‘I was in a state of shock for a couple of weeks then I realized that I wouldn’t be able to have a child unless I carried it myself, and soon.
Mikey, pictured during an ultrasound, explained that people with PDMS are susceptible to cancer and tumors and the risk of both is lessened if they undergo a hysterectomy
The 18-year-old admitted that she has always wanted to be a parent and has always seen children in her future
What is Persistent Müllerian duct syndrome?
Persistent Müllerian duct syndrome affects some people who are born as males and it means they are born with both male genitalia and internal female reproductive organs.
The uterus and fallopian tubes found in those with PMDS are derived from the Müllerian duct, which is meant to have broken down during development of the foetus.
Those with the condition have normal male chromosomes and normal external male genitalia.
Symptoms include one or both testicles failing to descend, and fleshy hernias in the lower abdomen.
If the condition goes undiscovered into puberty, blood may also occur in the semen or urine after periods start.
‘I always knew I wanted to be a parent. I used to play with baby dolls when I was little and I’ve always seen kids in my future, so I decided, “It’s now or never I have to try and get pregnant.”‘
Following this, Mikey underwent a series of fertility procedures, including ICSI which involves donor sperm being injected directly into a woman’s egg to fertilize the embryo.
Due to Mikey not having a vaginal opening, three fertilized embryos were implanted into her fallopian tube via an abdominal cavity.
Mikey, who is four months pregnant, said: ‘I was told there was only about a 20 per cent chance it would work, but it worked, and I was so shocked but happy.
‘I can’t wait to be a parent. My parents weren’t around much when I was a kid, so I want to be the parent that my parents couldn’t be, I really want to be there for my child.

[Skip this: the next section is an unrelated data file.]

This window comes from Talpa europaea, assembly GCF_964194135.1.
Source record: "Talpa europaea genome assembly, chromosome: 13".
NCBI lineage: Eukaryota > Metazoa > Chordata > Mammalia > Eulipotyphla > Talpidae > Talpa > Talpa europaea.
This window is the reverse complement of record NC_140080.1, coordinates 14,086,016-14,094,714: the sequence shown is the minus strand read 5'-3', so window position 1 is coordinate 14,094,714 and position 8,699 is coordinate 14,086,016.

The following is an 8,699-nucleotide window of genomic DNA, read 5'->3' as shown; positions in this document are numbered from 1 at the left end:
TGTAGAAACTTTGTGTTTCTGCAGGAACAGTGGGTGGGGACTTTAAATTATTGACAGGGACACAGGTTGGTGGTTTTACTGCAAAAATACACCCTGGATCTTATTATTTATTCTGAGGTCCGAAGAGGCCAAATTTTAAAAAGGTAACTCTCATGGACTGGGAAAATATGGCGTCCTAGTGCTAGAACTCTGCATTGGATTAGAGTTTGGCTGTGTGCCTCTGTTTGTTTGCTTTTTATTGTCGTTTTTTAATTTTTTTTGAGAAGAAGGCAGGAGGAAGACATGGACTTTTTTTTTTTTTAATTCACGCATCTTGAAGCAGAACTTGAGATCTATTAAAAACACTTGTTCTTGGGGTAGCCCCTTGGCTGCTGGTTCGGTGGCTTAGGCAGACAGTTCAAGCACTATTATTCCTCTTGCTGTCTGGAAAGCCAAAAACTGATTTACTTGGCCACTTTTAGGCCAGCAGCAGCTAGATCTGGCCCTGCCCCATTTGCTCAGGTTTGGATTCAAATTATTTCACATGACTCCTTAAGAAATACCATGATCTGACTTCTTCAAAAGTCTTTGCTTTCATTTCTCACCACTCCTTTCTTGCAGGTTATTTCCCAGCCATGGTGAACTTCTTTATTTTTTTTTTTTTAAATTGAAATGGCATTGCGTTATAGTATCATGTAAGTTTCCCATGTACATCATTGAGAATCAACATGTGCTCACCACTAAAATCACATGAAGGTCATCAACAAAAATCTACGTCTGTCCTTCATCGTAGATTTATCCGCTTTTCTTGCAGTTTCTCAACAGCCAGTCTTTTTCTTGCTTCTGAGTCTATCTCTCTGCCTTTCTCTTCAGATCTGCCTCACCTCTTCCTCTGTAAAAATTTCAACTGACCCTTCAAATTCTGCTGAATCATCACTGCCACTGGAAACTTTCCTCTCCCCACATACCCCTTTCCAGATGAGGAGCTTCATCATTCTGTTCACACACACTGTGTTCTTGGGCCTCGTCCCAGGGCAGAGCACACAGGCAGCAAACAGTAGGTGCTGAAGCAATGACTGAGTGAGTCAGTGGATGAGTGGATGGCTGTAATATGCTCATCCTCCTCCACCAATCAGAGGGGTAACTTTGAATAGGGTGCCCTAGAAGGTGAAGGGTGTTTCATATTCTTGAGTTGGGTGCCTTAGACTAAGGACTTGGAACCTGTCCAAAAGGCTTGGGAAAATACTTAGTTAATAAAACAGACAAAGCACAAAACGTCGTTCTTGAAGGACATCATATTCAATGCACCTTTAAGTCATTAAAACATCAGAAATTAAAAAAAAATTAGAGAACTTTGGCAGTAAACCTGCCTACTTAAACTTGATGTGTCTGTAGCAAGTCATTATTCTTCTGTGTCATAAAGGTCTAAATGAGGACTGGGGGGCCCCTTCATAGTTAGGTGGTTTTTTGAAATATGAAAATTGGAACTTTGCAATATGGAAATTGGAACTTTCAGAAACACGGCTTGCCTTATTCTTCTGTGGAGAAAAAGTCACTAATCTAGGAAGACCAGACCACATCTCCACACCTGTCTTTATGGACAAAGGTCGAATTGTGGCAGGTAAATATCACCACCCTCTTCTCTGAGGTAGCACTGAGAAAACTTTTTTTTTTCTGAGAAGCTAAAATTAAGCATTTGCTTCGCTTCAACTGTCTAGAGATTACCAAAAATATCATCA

‘I want to be there for everything from the first step to the first word to them graduating from college, I want to be supportive in everything and anything they chose in life.’
After being prescribed estrogen to help with her pregnancy, Mikey says she feels more like a woman now more than ever before and hopes to continue her transition further after her baby is born.
Mikey (pictured with her grandmother as a child) hopes that by sharing her own story of PDMS that the stigmas around the condition will be challenged
Mikey said that she now feels more like a woman now then ever before after being prescribed estrogen. Pictured: Mikey as a child
Mikey is now sharing her story to try and raise awareness of PMDS and show that the condition is normal and could happen to anyone.
She also wants to break social stigmas related to gender nonconformity.
She said: ‘Nobody really speaks about this, most people have never even heard of it.
‘There isn’t a lot of research about it and there aren’t a lot of tests, often it’s found accidentally, like in my case.
‘I feel like there should be more research, I’m just trying to educate people about it. Once people understand it could break a really big stigma with gender and within LGBT communities.’